Courtesy Opendoor

Opendoor has made no secret that it wants to dominate the entire real estate industry. In fact, just last month founder Eric Wu told Inc. that he believes the five-year-old company will “build the largest marketplace of homes.”

And while the company is on pace to purchase $5 billion in homes this year, other companies are joining the fray — even the more “traditional” brokerages like Keller Williams offer it in select cities (including Dallas), and even locally, JP & Associates announced the launch of an iBuyer program for its agents this year.

The iBuyer may represent barely a percentage of the overall real estate ecosystem currently, but it’s clear that it’s disruptive enough to spur even bigger outfits like Realogy’s Coldwell Banker into getting their feet wet. 

But Wu told Inc. he had a plan, and it seems that as of 8 a.m. this morning, the rest of the world knows part of it — a new, all-in-one buyer service, which enables prospective buyers in DFW to browse, tour, and buy any MLS-listed home on the market through Opendoor. 

“If we can vertically integrate the category, rebuild every component from the ground up, automate a lot of the steps, and make it one click to buy, sell, or trade,” he told Kevin J. Ryan, “we believe that we will build the largest marketplace of homes. We’ll have eliminated all the friction. That may take 10, 20, 30 years.” (more…)

Founding team at Opendoor

Opendoor, Open Listings, open sesame to way more disruption in the real estate world.

You know about the fast growing, fast-expanding home selling and buying company Opendoor. Launched in the Bay area in 2014, with Dallas as its second focus group city, OpenDoor has raised $645 million in equity financing, has $1.75 billion in debt, and plans to be in 18 markets across the country by year’s end ostensibly to wipe that debt away.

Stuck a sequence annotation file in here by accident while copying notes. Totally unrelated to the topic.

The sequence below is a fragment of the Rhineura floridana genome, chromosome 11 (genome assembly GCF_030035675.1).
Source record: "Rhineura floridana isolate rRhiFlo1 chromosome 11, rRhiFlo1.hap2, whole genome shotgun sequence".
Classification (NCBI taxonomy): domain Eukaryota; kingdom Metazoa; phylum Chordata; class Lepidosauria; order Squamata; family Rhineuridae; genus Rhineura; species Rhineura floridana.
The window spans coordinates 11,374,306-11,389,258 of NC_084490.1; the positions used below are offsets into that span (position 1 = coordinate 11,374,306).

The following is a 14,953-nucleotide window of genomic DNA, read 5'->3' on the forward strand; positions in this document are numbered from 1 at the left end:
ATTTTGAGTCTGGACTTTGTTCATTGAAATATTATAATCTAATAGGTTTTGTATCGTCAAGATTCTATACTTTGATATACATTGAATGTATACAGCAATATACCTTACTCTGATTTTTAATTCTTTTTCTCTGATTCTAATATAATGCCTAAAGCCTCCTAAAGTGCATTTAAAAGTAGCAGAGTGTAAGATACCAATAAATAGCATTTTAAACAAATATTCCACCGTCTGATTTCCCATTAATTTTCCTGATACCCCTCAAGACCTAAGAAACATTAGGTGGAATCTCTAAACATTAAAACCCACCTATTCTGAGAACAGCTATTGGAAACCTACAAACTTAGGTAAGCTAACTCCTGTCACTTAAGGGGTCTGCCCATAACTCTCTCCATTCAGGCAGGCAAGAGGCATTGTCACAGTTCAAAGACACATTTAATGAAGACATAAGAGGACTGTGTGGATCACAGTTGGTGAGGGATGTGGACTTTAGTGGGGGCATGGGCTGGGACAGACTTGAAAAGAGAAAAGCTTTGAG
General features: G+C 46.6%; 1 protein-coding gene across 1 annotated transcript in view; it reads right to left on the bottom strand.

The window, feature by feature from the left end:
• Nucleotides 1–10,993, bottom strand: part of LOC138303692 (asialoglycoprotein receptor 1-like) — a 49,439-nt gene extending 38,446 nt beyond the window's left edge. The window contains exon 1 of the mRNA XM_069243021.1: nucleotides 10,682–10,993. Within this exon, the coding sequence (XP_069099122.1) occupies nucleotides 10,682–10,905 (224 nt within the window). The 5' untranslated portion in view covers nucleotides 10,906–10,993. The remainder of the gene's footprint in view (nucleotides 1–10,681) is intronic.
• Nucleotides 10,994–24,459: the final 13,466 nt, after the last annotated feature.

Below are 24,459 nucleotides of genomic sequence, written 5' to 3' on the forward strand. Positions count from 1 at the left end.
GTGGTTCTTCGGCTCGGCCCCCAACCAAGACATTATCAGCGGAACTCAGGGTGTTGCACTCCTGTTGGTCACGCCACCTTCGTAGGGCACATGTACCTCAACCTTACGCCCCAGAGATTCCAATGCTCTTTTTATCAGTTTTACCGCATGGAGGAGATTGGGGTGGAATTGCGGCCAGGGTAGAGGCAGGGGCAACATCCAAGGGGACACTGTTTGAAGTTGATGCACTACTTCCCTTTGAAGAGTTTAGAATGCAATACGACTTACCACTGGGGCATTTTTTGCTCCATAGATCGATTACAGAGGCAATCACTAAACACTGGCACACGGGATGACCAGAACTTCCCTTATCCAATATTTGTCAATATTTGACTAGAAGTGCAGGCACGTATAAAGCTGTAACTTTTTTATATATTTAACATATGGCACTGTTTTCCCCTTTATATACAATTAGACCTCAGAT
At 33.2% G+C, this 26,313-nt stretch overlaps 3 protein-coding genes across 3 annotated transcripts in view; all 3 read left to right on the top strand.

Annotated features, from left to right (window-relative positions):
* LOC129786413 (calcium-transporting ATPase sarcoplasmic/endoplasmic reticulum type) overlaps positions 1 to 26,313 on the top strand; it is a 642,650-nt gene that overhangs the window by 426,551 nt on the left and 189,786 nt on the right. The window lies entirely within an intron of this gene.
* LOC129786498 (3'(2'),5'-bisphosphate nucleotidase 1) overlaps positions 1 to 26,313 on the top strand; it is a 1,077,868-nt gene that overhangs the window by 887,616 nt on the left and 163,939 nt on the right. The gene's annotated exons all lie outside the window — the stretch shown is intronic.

Opendoor takes all that private equity dough and makes instant offers on homes, based on an automated valuation system that determines home prices online, nearly instantly. Homeowners receive a cash offer and can move without the drudgery of selling their homes: no staging, no showings, minor repairs taken out of the equity. The AVM offers are usually lower than what a seller could fetch with a traditional marketing, but they are quicker and time, says Opendoor, is money. Many customers say the Opendoor offer is exactly what they were hoping to sell for. might prefer to pay 6.5 percent or more to Opendoor versus 6% to two agents to unload a home quickly and move on. People choose Opendoor because it gives them convenience and certainty of an offer and price, which gives them confidence to buy their next home. Opendoor also works with a certain price point of home: originally under $600,000 in Dallas/Fort Worth when they launched here, the company is currently only buying properties valued at $300,000 or less in Dallas/Fort Worth (temporarily) because they have so many properties here: 522 on the market.

On Tuesday, September 11, Opendoor made its first acquisition: it bought Open Listings, a discount, technology-based online brokerage with ready-made, in-house real estate agents and partner agents. The Los Angeles-based company launched in San Francisco in 2015 with the slogan, “Shop without an agent. We’ve got your back”. Now in most of California plus Seattle, Chicago, Austin and here in Dallas, the company offers on demand showings with minimal agent interaction, and in-house agents:

“We have different teams of agents that are focused on making the buyer’s experience as smooth as possible at each step, whether it’s researching properties, tracking down answers to specific buyer questions, helping buyers get pre-approved, providing on-demand showings, or fully supporting them from offer negotiations to closing.”